Flexor Tendon Lacerations

Tendons are bands of fibrous tissue that connect muscles to bone. When a muscle contracts, the tendon pulls the bone, causing it to move. The movement of the fingers is controlled by muscles in the forearm. Tendons attached to these muscles run through the wrist and help the fingers to move. Extensor tendons present on top of the hand help with straightening the fingers, while flexor tendons that lie on the palm-side of the hand help in bending the fingers. Deep lacerations on the under surface of the wrist, hand or fingers, can cut and injure these flexor tendons, making it difficult to bend your fingers.

Injuries to the flexor tendon can also occur during sports activities (football, rugby and wrestling), when the tendon may get stretched and pulled off the bone or when a player's finger catches on another's clothing (Jersey finger). It may also be associated with certain conditions such as rheumatoid arthritis.

Flexor tendon tears may be partial or complete. Partial tears allow limited movement, but complete movement of the affected finger is lost in cases of a complete tear. Since they are extended under tension, a complete tear can cause the ends to recoil. You may also experience pain, swelling and numbness (loss of sensation).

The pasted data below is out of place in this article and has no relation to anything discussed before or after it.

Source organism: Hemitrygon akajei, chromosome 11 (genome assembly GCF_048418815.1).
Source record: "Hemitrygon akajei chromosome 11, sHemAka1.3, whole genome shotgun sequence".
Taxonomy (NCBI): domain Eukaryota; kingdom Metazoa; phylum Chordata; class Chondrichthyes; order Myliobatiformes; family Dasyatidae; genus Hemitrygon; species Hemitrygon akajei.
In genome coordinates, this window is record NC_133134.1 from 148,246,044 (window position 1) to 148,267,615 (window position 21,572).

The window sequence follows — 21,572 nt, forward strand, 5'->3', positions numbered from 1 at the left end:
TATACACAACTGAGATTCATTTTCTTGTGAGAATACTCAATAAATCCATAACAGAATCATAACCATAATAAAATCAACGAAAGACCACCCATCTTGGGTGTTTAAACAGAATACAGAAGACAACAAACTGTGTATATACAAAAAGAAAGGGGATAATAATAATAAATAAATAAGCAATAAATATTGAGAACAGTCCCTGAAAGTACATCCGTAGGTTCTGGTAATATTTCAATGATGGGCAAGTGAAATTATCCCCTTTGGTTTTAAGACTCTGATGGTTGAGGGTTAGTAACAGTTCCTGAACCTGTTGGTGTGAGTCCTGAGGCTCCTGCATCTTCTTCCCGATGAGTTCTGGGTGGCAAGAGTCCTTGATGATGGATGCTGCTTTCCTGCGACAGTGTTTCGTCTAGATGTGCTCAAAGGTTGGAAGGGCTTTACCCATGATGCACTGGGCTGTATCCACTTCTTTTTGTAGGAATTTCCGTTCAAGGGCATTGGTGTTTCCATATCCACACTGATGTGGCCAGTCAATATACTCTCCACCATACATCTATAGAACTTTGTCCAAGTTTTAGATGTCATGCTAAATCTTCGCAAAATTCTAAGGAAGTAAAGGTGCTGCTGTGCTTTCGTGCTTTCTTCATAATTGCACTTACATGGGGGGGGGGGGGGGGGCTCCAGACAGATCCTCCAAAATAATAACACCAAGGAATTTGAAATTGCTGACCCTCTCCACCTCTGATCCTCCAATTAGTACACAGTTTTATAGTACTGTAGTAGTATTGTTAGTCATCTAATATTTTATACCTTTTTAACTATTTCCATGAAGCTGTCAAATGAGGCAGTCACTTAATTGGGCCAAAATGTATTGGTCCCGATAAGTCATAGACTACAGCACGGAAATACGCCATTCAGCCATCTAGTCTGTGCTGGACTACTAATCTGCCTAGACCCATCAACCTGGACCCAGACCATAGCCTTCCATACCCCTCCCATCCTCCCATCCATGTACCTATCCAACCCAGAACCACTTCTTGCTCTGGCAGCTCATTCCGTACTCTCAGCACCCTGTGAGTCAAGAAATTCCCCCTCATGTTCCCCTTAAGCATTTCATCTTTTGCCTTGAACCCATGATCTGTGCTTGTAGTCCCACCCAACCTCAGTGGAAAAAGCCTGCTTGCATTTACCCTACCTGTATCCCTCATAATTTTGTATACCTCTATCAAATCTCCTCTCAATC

How are flexor tendon injuries diagnosed?

When you have a deep cut on your hand, immediately apply ice to the injured finger, tightly wrap a sterile cloth or bandage and keep your finger elevated above your heart level to reduce bleeding. Visit your doctor for further evaluation and treatment. Your doctor will review your symptoms and medical history, and perform a physical examination where you will be asked to bend and straighten your fingers. Your fingers will also be checked for sensation, blood flow and strength. An X-ray may be ordered to check for any damage to the surrounding bone.

What are the treatment options?

A tetanus injection may be administered. In cases of a partial tear, your hand will be placed in a cast to allow healing. A completely ruptured tendon cannot heal without surgery. The damaged ends of the tendon are brought together with sutures to achieve a secure repair. If the tendon injury is severe, a graft taken from another part of the body, such as a foot or toe, is sutured to the torn flexor tendon. Your surgeon will place your hand in a protective splint to restrict movement and enable healing.

Depending on the injury, you will be advised to start hand therapy for a few weeks following surgery. This is to improve the movement of the finger. Make sure to follow your surgeon's specific instructions for a successful recovery.

  • American Academy of Arthopaedic Surgeons
  • American Society For Surgery of The Hand
  • Society of The State of New York
  • Medical Society of The County of Westchester